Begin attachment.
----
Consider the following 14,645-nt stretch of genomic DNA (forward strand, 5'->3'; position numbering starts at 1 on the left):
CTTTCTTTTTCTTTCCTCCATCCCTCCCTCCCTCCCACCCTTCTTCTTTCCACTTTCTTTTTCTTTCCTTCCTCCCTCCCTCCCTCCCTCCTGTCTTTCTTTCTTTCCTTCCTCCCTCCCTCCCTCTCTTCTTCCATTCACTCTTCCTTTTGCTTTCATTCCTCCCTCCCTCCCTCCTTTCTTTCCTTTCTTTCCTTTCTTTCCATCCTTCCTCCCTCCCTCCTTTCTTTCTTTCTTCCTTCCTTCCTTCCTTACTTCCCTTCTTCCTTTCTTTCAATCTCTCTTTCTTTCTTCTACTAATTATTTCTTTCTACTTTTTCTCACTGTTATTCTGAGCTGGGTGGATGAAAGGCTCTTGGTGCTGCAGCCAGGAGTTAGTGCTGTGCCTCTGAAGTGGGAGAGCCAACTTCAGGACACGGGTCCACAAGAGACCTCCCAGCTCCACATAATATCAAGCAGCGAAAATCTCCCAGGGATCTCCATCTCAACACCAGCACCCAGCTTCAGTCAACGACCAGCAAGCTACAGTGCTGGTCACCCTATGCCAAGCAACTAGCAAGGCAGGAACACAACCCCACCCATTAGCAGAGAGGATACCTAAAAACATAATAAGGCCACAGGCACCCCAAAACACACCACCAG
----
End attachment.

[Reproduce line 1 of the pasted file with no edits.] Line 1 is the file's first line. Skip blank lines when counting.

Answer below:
Consider the following 14,645-nt stretch of genomic DNA (forward strand, 5'->3'; position numbering starts at 1 on the left):